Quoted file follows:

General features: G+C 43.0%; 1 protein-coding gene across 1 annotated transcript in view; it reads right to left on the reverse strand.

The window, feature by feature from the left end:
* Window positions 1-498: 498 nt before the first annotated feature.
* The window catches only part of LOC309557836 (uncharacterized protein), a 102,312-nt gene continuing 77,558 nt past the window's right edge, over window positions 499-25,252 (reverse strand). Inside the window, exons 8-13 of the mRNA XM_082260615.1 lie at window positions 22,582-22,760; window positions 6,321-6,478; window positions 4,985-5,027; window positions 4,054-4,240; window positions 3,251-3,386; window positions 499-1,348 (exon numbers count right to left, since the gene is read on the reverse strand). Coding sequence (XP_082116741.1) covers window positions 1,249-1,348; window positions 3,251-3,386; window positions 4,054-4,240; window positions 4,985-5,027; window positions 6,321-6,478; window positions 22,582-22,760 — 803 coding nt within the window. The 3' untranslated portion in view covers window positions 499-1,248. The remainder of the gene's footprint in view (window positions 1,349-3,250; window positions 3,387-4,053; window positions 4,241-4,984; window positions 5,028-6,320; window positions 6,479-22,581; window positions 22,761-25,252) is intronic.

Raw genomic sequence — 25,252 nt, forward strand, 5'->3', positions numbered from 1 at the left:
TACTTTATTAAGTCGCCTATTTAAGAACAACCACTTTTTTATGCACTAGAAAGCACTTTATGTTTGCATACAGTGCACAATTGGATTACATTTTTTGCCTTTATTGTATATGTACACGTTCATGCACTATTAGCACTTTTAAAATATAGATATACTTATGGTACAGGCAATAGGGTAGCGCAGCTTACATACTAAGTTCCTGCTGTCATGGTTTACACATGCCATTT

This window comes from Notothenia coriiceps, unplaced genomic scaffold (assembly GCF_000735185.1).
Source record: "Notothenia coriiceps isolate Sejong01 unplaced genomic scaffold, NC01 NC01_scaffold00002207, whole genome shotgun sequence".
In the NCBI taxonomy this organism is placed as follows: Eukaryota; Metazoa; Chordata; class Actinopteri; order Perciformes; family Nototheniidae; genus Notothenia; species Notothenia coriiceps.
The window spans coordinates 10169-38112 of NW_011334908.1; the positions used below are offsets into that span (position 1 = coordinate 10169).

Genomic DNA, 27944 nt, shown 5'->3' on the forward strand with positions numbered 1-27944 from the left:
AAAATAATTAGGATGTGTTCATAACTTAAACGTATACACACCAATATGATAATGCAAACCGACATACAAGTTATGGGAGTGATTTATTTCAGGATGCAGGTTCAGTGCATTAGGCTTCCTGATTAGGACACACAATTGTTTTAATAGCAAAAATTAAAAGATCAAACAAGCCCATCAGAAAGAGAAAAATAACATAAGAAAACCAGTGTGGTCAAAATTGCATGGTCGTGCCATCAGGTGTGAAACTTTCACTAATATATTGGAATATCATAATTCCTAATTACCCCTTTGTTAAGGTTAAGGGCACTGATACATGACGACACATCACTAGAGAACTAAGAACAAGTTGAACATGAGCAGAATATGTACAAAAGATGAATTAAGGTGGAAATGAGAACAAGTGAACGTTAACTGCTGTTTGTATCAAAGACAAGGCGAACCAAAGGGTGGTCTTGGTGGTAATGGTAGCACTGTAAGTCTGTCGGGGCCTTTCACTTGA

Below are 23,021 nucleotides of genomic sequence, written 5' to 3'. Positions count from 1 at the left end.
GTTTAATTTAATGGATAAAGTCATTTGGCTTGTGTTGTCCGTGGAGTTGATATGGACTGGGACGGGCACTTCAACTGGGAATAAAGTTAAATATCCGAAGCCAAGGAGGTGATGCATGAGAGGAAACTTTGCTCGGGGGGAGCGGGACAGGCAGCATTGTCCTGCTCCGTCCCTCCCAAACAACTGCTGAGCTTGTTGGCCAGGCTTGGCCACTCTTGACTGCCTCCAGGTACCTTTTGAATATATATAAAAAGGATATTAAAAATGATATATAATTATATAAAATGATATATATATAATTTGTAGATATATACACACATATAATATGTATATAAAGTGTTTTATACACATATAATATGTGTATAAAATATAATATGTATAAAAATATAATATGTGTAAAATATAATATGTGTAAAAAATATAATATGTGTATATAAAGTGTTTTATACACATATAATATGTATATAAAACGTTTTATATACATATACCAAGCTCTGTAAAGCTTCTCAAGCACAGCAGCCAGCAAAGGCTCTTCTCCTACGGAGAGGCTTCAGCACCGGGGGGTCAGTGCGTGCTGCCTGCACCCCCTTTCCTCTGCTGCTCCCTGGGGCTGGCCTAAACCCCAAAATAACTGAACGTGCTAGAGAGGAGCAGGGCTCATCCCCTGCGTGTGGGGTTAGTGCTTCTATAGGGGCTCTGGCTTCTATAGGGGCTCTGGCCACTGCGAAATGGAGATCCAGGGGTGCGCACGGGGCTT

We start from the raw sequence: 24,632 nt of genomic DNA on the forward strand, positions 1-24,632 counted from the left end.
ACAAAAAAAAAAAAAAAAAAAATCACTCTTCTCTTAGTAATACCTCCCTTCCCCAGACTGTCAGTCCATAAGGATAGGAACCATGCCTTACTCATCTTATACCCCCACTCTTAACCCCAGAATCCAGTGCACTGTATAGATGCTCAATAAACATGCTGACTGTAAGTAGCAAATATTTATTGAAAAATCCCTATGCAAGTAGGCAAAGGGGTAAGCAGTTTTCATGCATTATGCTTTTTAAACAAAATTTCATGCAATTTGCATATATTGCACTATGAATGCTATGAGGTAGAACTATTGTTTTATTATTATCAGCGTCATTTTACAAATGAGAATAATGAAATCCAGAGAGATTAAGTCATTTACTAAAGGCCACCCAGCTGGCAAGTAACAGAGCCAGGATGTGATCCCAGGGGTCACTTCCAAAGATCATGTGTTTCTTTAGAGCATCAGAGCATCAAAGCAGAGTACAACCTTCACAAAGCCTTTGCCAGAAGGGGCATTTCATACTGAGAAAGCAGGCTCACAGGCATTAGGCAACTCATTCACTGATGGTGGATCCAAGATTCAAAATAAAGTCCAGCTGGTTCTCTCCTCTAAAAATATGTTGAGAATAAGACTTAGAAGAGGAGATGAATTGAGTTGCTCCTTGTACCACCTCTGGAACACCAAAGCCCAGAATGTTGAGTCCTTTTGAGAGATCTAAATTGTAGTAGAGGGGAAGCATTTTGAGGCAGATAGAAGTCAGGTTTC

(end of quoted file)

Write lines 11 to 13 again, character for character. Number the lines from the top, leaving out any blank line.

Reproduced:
Genomic DNA, 27944 nt, shown 5'->3' on the forward strand with positions numbered 1-27944 from the left:
AAAATAATTAGGATGTGTTCATAACTTAAACGTATACACACCAATATGATAATGCAAACCGACATACAAGTTATGGGAGTGATTTATTTCAGGATGCAGGTTCAGTGCATTAGGCTTCCTGATTAGGACACACAATTGTTTTAATAGCAAAAATTAAAAGATCAAACAAGCCCATCAGAAAGAGAAAAATAACATAAGAAAACCAGTGTGGTCAAAATTGCATGGTCGTGCCATCAGGTGTGAAACTTTCACTAATATATTGGAATATCATAATTCCTAATTACCCCTTTGTTAAGGTTAAGGGCACTGATACATGACGACACATCACTAGAGAACTAAGAACAAGTTGAACATGAGCAGAATATGTACAAAAGATGAATTAAGGTGGAAATGAGAACAAGTGAACGTTAACTGCTGTTTGTATCAAAGACAAGGCGAACCAAAGGGTGGTCTTGGTGGTAATGGTAGCACTGTAAGTCTGTCGGGGCCTTTCACTTGA

Below are 23,021 nucleotides of genomic sequence, written 5' to 3'. Positions count from 1 at the left end.